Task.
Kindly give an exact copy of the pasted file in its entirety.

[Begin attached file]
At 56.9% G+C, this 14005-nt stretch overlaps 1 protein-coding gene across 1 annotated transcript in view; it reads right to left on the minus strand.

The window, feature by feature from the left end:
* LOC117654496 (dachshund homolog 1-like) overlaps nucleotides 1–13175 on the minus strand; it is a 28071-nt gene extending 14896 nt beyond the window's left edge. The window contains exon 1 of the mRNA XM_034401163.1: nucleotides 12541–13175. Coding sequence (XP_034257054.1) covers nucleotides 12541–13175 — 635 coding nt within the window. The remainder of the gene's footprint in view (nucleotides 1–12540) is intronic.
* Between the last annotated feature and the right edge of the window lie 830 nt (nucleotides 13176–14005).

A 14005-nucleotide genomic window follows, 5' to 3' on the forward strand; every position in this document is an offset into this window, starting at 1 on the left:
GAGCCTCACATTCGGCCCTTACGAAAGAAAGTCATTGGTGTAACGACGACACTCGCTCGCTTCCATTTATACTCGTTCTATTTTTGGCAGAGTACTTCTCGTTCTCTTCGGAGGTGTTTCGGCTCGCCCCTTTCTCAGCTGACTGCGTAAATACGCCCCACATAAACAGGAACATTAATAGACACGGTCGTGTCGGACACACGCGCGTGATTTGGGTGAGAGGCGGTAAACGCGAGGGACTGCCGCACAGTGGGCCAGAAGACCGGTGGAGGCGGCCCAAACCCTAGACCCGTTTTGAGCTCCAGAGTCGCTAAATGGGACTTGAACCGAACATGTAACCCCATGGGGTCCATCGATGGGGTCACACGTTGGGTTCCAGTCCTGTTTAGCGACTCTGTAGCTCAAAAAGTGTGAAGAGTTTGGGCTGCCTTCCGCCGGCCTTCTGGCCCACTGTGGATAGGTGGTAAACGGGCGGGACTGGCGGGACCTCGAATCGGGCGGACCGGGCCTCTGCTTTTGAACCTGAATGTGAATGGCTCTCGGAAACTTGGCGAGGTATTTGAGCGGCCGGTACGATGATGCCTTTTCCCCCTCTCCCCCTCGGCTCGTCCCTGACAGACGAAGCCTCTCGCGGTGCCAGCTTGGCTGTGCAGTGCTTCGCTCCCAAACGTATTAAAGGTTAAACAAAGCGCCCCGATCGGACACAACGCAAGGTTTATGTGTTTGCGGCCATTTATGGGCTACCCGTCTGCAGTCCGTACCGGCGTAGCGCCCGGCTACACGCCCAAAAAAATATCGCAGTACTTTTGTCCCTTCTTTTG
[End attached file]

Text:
At 56.9% G+C, this 14005-nt stretch overlaps 1 protein-coding gene across 1 annotated transcript in view; it reads right to left on the minus strand.

The window, feature by feature from the left end:
* LOC117654496 (dachshund homolog 1-like) overlaps nucleotides 1–13175 on the minus strand; it is a 28071-nt gene extending 14896 nt beyond the window's left edge. The window contains exon 1 of the mRNA XM_034401163.1: nucleotides 12541–13175. Coding sequence (XP_034257054.1) covers nucleotides 12541–13175 — 635 coding nt within the window. The remainder of the gene's footprint in view (nucleotides 1–12540) is intronic.
* Between the last annotated feature and the right edge of the window lie 830 nt (nucleotides 13176–14005).

A 14005-nucleotide genomic window follows, 5' to 3' on the forward strand; every position in this document is an offset into this window, starting at 1 on the left:
GAGCCTCACATTCGGCCCTTACGAAAGAAAGTCATTGGTGTAACGACGACACTCGCTCGCTTCCATTTATACTCGTTCTATTTTTGGCAGAGTACTTCTCGTTCTCTTCGGAGGTGTTTCGGCTCGCCCCTTTCTCAGCTGACTGCGTAAATACGCCCCACATAAACAGGAACATTAATAGACACGGTCGTGTCGGACACACGCGCGTGATTTGGGTGAGAGGCGGTAAACGCGAGGGACTGCCGCACAGTGGGCCAGAAGACCGGTGGAGGCGGCCCAAACCCTAGACCCGTTTTGAGCTCCAGAGTCGCTAAATGGGACTTGAACCGAACATGTAACCCCATGGGGTCCATCGATGGGGTCACACGTTGGGTTCCAGTCCTGTTTAGCGACTCTGTAGCTCAAAAAGTGTGAAGAGTTTGGGCTGCCTTCCGCCGGCCTTCTGGCCCACTGTGGATAGGTGGTAAACGGGCGGGACTGGCGGGACCTCGAATCGGGCGGACCGGGCCTCTGCTTTTGAACCTGAATGTGAATGGCTCTCGGAAACTTGGCGAGGTATTTGAGCGGCCGGTACGATGATGCCTTTTCCCCCTCTCCCCCTCGGCTCGTCCCTGACAGACGAAGCCTCTCGCGGTGCCAGCTTGGCTGTGCAGTGCTTCGCTCCCAAACGTATTAAAGGTTAAACAAAGCGCCCCGATCGGACACAACGCAAGGTTTATGTGTTTGCGGCCATTTATGGGCTACCCGTCTGCAGTCCGTACCGGCGTAGCGCCCGGCTACACGCCCAAAAAAATATCGCAGTACTTTTGTCCCTTCTTTTG